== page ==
(my apologies for all the text drama that's happening in this interview but I just don't know how to fix it. Help!)


For all who live in the Cayman Islands, the name Nicosia Lawson rings a very loud bell. On 23 August 2008, Miss Lawson was crowned Miss Cayman Islands 2008 where she would later compete in the Miss World and Miss Universe competitions. She held the title of Miss Cayman Islands for a very fun-filled and long 2 years.

This 5ft 8in beauty happens to be my sister (born of separate parents but my sister nonetheless) who quickly gained that title after she fell in love with the makeup that I did on her for the first Cayman Fashion Solstice in 2010.

Today, I get to share my sister's hair journey with you; one which is viewed as unusual  for a beauty queen.

Me: How long have you been natural?
NL: I have been natural (no relaxed ends) since 17 March 2012 but my last relaxer was 3 December 2011.

Me: What inspired you to go natural?
NL: I considered going back to my natural hair texture in 2010 after I crowned my Miss Cayman Islands successor, but it wasn’t until December 2011 that I made a decision that would eventually lead me back to considering it. In early December 2011, I decided to lengthen the period of time between my hair relaxers (i.e. stretch the relaxer). Why? Because my hair was starting to show the signs of damage after a couple years of constant heating and frequent relaxers.   

Upon entering the world of pageantry, I was introduced to hair extensions. Just for those who do not know, the difference between hair extensions and a weave is that my hair was not braided but rather exposed and blended in with added hair. So since my hair was kept out, I had to flat iron it almost daily for it to blend with the much straighter texture of the extensions. I also went from getting a relaxer every 3 to 4 months to every 6 to 8 weeks once again, to minimize the visibility of the two different hair textures. Though it was still growing, my hair began to show the effects of frequent relaxing.

I wanted to do away with extensions but knew I needed to get my hair back to a healthy state. Furthermore, whilst I liked having longer and fuller hair, I never really enjoyed wearing extensions consistently for such an extensive period of time (approximately 3 years though there were small periods where I wore my hair on its own).

So, I began to research tips on caring for my hair during the “stretch” and more and more I started to want to do away with hair relaxers. I always wished I didn’t “have” to wear a relaxer (I used the word have because that’s how it felt since getting a relaxer was the norm and those who wore their natural hair texture were seen as old-fashioned or a radical Christian). Furthermore, the majority of those who did wear their natural hair texture styled their hair in what I saw as unfashionable styles and at the time I wasn’t aware of the various cute and sassy ways natural hair can be styled and especially how to care for it.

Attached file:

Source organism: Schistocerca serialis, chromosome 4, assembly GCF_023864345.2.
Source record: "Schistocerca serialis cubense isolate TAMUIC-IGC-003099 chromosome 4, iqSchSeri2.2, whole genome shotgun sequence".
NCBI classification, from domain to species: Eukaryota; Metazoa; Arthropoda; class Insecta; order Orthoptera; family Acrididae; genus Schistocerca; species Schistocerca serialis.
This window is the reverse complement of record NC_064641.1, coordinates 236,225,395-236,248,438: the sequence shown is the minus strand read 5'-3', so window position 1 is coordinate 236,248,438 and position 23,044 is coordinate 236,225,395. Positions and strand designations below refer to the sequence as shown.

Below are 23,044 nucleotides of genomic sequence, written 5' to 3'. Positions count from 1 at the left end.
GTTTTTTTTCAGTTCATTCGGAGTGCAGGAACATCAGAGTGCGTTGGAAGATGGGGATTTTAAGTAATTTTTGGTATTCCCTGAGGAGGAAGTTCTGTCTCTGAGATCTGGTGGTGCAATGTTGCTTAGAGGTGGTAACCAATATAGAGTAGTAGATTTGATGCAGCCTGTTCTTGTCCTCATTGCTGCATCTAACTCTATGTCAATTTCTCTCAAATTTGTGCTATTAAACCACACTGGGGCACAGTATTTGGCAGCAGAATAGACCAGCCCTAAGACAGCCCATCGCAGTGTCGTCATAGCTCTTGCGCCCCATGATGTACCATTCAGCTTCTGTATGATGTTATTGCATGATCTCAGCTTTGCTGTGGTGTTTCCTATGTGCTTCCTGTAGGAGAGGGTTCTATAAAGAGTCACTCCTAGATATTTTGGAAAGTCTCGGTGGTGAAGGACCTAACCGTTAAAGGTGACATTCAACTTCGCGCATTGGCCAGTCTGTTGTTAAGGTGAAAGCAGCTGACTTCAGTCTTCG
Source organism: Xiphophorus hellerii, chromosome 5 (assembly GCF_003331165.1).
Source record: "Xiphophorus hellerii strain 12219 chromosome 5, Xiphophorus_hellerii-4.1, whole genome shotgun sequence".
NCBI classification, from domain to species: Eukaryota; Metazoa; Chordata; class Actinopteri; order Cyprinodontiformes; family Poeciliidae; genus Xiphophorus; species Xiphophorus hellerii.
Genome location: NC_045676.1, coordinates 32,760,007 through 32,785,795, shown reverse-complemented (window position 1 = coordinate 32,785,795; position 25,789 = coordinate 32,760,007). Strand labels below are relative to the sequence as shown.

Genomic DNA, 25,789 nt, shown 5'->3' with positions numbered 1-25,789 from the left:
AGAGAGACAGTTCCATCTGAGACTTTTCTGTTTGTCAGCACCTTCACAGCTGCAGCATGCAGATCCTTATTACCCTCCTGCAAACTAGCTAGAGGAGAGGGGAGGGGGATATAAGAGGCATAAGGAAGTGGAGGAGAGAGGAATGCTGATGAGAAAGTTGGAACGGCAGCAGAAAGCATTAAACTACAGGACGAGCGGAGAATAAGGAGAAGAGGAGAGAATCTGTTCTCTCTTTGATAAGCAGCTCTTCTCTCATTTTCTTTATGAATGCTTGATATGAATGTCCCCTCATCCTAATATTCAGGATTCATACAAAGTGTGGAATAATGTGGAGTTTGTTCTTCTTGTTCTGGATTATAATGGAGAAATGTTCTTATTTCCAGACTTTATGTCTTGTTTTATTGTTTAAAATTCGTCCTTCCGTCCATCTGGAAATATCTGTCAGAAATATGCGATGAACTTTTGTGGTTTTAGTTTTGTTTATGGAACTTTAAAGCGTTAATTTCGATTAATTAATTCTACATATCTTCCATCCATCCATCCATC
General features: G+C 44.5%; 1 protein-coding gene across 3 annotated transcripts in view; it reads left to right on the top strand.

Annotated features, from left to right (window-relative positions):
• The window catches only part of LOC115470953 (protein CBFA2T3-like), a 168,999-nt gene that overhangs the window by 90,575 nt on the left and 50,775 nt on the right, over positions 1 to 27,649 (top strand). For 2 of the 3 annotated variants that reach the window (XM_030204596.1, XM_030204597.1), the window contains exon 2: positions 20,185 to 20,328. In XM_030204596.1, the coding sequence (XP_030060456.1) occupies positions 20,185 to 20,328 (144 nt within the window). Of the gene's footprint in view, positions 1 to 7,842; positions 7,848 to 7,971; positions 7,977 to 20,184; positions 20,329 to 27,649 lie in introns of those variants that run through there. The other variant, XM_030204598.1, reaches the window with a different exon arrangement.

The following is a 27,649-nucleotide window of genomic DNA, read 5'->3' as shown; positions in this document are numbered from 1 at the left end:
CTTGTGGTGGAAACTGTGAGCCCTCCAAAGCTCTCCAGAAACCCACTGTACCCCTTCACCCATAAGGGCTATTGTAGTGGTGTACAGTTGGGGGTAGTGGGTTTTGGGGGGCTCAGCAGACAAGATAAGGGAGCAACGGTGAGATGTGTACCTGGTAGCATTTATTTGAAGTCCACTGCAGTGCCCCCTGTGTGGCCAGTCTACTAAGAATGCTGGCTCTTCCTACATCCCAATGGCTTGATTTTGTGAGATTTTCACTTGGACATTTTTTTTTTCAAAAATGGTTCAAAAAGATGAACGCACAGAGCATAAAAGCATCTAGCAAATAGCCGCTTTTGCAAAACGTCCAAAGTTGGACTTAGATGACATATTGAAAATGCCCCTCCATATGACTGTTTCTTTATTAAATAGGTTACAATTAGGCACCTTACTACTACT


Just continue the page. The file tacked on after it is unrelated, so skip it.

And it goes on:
So with more knowledge including watching Chris Rock’s Good Hair documentary I decided to avoid hair relaxers all together and transition back to my natural hair texture. I set out to transition for 6 months to 1 year but I barely made it halfway.

Me: What were your biggest fears/ concerns (if any) about going natural?
NL: In 2010 I didn’t start the journey because I had become used to having extensions and with being in the spotlight, I somewhat feared not being accepted especially in the media/ television field.  However this time around, though those fears resurfaced, my desire to start this journey helped me to overcome those fears.  Another of my concerns was that I didn’t have a lot of new growth and I didn’t want a super short hairstyle because I didn’t think very short hair would suit me (hence why I originally chose to transition).

Me: Did you big chop or transition?
NL: I big chopped 3 ½ months into my transitioning period. I was anxious to see my natural tresses and it got to the point where I’d go to sleep with the desire to cut the relaxed ends off and wake up with the same thing on my mind. Also I wanted to be free from the stress of caring for two different hair textures – the relaxed ends and the relaxer-free roots – because you have to be very careful when handling your hair at this stage that it doesn’t break or split and cause damage to your relaxer-free growth.

One morning after going to bed with the thought on my mind and waking up with the same feeling, I did it! – I cut it myself. It was around 6AM and I wanted to call someone, anyone and talk it over with them as I was anxious, nervous, scared, because I knew once it was cut, that’s it! But I pulled myself together and realised that it is what I really wanted to do and the desire was not going away. Once it was done I felt absolutely liberated and for that reason I am happy I didn’t go to a hairdresser so I could have that experience.

Me: If you transitioned, then how? (Weave, braids, wig, etc)
NL: During the 3 ½ months of my transition I wore clip in extensions when I first relaxed my hair but when I started to get new growth I predominantly wore my hair in a bun alternating the position of the bun to avoid damage to my hair and I also did flat-twist-outs.

Me: How do you maintain your natural hair/ what is your hair regimen (daily, weekly, monthly)?